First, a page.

Our research team analyzed the malicious Android application that is most likely being spread by TrickBot and dubbed it “TrickMo.” Targeting users in Germany at this time, TrickMo is the latest variation in the transaction authentication number (TAN)-stealing malware category. Its main capabilities include:
- Stealing personal device information
- Intercepting SMS messages
- Recording targeted applications for one-time password (TAN)
- Lockdown of the phone
- Stealing pictures from the device
- Self-destruction and removal
As banks release more advanced security measures, banking malware evolves to keep up with the perpetual arms race. From our analysis of the TrickMo mobile malware, it is apparent that TrickMo is designed to break the newest methods of OTP and, specifically, TAN codes often used in Germany.
Among the various features we discuss in this post, we believe that TrickMo’s most significant novelty is an app recording feature, which gives it the ability to overcome the newer pushTAN app validations used by German banks.
In the analysis that follows, we describe in detail the capabilities of this new variant and a “kill switch” that can remotely eliminate the malware from a mobile device.
Why Do Desktop Trojans Use a Mobile Component?
About a decade ago, attackers wielding banking Trojans could simply use stolen credentials to access a victim’s online banking account and perform money transfers. As a countermeasure, financial institutions introduced various second factor authentication (2FA) methods. One method, which was popular in Germany, is known as mobile TAN (mTAN). It was implemented by sending an SMS message containing a one-time password (OTP) to the client’s mobile device. The transaction would only be authorized after the client enters the TAN into the online banking website in their browser. Keep in mind that while this case is about TANs, it can be any OTP, depending on which bank is being targeted.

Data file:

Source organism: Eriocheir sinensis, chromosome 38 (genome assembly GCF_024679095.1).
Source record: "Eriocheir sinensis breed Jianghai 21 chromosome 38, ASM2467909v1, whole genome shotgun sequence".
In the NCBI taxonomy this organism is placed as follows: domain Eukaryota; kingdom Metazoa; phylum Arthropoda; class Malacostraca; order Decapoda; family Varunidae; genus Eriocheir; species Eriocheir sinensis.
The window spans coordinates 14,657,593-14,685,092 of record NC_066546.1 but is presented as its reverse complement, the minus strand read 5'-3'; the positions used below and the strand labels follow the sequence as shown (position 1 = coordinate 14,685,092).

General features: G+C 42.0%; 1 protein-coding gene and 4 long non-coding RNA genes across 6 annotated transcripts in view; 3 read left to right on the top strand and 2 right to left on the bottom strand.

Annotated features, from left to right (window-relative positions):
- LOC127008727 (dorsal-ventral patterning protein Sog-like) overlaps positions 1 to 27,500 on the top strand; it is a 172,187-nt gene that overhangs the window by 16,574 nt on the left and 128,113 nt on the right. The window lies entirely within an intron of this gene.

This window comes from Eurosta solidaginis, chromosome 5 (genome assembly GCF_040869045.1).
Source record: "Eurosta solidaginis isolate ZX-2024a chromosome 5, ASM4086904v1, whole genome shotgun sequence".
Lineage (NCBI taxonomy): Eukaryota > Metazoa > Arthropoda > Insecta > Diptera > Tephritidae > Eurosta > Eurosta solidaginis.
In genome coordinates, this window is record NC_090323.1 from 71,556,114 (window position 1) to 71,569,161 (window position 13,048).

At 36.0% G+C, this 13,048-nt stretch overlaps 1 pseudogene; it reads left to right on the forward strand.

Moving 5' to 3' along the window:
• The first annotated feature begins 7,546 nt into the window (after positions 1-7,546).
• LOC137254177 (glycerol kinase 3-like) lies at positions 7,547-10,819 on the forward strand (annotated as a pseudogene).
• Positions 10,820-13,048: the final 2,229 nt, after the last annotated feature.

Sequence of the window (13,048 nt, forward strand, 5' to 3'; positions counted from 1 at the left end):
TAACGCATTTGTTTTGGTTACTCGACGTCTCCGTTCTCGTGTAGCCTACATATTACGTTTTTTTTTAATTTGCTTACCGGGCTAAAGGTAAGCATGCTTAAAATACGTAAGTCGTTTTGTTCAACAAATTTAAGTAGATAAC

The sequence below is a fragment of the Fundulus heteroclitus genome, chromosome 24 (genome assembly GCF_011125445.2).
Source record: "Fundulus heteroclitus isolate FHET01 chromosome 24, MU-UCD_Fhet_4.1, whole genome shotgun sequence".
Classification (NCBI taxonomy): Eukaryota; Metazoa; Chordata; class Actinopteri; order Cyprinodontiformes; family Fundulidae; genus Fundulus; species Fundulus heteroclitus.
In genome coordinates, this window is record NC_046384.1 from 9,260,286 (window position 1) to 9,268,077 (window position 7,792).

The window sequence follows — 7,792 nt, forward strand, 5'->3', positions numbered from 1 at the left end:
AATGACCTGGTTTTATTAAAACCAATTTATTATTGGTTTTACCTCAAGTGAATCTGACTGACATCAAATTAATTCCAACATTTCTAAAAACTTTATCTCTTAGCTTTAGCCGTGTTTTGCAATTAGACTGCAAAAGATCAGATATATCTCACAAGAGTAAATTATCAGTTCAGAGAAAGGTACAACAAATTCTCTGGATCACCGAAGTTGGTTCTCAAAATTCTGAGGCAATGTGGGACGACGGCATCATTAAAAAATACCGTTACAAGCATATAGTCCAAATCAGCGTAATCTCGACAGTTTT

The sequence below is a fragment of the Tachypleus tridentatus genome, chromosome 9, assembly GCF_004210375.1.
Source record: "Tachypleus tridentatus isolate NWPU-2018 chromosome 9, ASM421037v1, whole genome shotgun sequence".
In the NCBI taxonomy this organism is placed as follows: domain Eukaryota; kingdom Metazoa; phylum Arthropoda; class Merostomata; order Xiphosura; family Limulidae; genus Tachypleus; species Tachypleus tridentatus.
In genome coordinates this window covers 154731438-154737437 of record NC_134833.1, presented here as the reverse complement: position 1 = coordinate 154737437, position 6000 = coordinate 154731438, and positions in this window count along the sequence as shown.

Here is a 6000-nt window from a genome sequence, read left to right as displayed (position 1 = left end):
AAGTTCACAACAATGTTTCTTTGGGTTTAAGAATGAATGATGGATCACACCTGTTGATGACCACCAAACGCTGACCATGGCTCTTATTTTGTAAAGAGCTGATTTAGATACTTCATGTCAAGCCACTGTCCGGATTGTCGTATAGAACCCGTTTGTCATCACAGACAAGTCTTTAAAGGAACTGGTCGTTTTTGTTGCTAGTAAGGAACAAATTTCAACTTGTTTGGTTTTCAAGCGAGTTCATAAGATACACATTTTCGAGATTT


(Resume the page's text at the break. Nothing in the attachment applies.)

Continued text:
Meanwhile, desktop banking Trojans developed the ability to execute various social engineering schemes by using web injections, a method that alters the content presented to the infected victim in their browser. In some cases, sophisticated web injects were used to trick victims into entering their 2FA codes directly into the web forms controlled by the malware to eliminate the need for the mobile malware component. But attackers were still constantly looking for new methods to steal TANs.
Around 2011, the infamous Zeus Trojan started using web injects that tricked users into downloading a mobile component called “ZitMo” (Zeus in the Mobile). This was used to bypass 2FA methods by intercepting the SMS messages coming from the bank and stealing the mTANs without the victim’s knowledge. Many other banking malware families followed suit and released their own Android malware components designed to steal those OTPs and TANs.